It has been said that leaders are always readers. If there’s one activity that most people don’t do much of it, it’s reading books. But books contain lots of valuable information, so it’s a waste not to tap into the wellspring of knowledge that can be found in books. In this episode, I talk about the importance of reading books in connection with personal development.
- 00:13 – There are only a few ways to engage in personal development
- 00:24 – Reading books is one way to encourage ongoing personal growth
- 01:14 – Reading books or listening to books
- 02:06 – The benefits of reading
- 02:30 – Reading educates you
- 03:01 – Reading energizes you
- 03:29 – Reading inspires you
- 04:02 – Reading helps you stay sharp
- 04:33 – What to read
- 05:45 – Book recommendations
- 06:38 – Questions to ponder
There are really only a few different ways to engage in personal development.
In the previous episode of the podcast, I talked about the importance of having mentorship in your life.
Reading books is another way to encourage ongoing personal growth.
But according to a study conducted by The Jenkins Group in 2003:
- 42% of college graduates never read another book after college.
- 80% of US families did not buy or read a book last year.
- 57% of new books are not read to completion.
You can also read more about these stats over at a website called Mental Floss. The link will be in the show notes.
To me, those are some pretty terrifying stats. But at the same time, this would also suggest that those who make reading a priority are at a distinct advantage. If you’re a music entrepreneur, then reading is probably already a part of your regular routine.Those who prioritize reading are at a distinct advantage. Click To Tweet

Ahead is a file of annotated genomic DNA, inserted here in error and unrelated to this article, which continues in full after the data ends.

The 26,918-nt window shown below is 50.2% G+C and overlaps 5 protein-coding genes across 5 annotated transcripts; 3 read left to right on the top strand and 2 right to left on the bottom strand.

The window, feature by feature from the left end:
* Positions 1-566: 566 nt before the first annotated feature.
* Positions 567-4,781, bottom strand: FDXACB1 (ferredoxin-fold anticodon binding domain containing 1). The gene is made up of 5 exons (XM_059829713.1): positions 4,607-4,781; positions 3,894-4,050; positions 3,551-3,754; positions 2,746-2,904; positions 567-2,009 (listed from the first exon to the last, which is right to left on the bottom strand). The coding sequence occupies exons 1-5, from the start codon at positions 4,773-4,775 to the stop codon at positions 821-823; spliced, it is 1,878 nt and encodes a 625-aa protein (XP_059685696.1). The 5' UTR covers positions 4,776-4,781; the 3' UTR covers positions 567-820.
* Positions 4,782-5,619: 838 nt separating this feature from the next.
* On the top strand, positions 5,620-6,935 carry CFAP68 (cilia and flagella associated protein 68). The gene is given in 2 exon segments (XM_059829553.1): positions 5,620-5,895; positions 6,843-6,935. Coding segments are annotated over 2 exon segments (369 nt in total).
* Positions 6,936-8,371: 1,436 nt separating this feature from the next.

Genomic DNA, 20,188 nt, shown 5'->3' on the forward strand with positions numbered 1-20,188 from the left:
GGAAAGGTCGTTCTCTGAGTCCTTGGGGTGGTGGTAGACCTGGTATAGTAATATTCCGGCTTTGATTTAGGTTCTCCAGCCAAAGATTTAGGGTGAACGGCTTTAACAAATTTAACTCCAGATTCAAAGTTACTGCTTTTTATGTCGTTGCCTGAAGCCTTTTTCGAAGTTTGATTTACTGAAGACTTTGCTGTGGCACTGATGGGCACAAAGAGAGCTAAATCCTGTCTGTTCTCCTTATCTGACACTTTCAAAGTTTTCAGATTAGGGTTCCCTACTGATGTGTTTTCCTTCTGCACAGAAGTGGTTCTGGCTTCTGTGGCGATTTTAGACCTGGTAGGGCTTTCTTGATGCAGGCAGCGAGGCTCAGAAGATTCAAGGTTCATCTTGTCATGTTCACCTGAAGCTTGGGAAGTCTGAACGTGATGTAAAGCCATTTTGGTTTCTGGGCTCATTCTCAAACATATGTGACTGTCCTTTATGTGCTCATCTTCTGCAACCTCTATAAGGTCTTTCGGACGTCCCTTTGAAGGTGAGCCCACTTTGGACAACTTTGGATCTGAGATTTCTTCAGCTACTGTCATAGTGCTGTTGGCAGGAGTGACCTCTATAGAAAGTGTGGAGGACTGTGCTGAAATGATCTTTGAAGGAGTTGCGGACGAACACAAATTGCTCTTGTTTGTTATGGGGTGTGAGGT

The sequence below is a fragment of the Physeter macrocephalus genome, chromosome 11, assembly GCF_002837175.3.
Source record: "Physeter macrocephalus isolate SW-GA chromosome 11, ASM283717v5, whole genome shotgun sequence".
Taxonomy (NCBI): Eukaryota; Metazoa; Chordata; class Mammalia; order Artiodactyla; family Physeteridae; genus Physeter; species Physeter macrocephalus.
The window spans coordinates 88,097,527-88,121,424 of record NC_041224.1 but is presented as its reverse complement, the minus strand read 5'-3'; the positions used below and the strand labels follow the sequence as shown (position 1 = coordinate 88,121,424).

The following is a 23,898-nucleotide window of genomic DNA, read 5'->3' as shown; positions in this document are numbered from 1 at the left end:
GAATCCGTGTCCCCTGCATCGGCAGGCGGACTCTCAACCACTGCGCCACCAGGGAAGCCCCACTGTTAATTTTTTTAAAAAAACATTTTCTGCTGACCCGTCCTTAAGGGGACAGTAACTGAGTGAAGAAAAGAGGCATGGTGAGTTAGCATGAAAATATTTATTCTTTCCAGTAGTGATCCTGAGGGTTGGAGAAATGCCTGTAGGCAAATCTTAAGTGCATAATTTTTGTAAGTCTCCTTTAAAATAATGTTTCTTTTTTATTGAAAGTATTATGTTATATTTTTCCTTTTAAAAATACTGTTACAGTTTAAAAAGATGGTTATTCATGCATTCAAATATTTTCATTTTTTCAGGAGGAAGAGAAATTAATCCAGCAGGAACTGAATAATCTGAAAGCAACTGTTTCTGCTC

But you might be wondering whether you should read books or listen to books.
If possible, I would encourage you to do both. But I understand how busy a musician can get, and if you’re constantly on the road, and you have no one to share your driving duties with, reading a book may not even be a logistical possibility.
If you’re finding it difficult to find the time or space to read, then it may be worth investing in audiobooks. But you should know that listening is a very different activity than reading, and it’s something I’ll be talking more about in a future episode.
Even if you’re someone that has trouble reading, because of dyslexia or lack of practice, I would still encourage you to read. It’s not the speed or quantity of reading that matters – it’s the quality of reading and absorbing of information that’s really going to change your life and career.It's not about the quantity of reading - it's about the quality of reading. Click To Tweet
So what is the benefit of reading?
The example I gave in my book was that by reading about a specific topic for 30 minutes every single day, you could become an expert in your field. I know that there’s a bit of controversy around this idea, but based on the stats I mentioned a little earlier, I don’t think it’s an unreasonable statement.
Here are some additional benefits to reading:
#1 Reading can educate you.
Naturally, one of the primary benefits of reading is that you can learn about a variety of different subjects. Personally, I try to read a book per week, but depending on the book, it might take me longer to get through. It might be because I want to really take my time and absorb the information, or it could be because the book is really long. But like I said earlier, it’s not about quantity of reading – it’s about the quality of reading. Ongoing learning is important for a number of reasons I’m going to get into.
#2 Reading can energize you.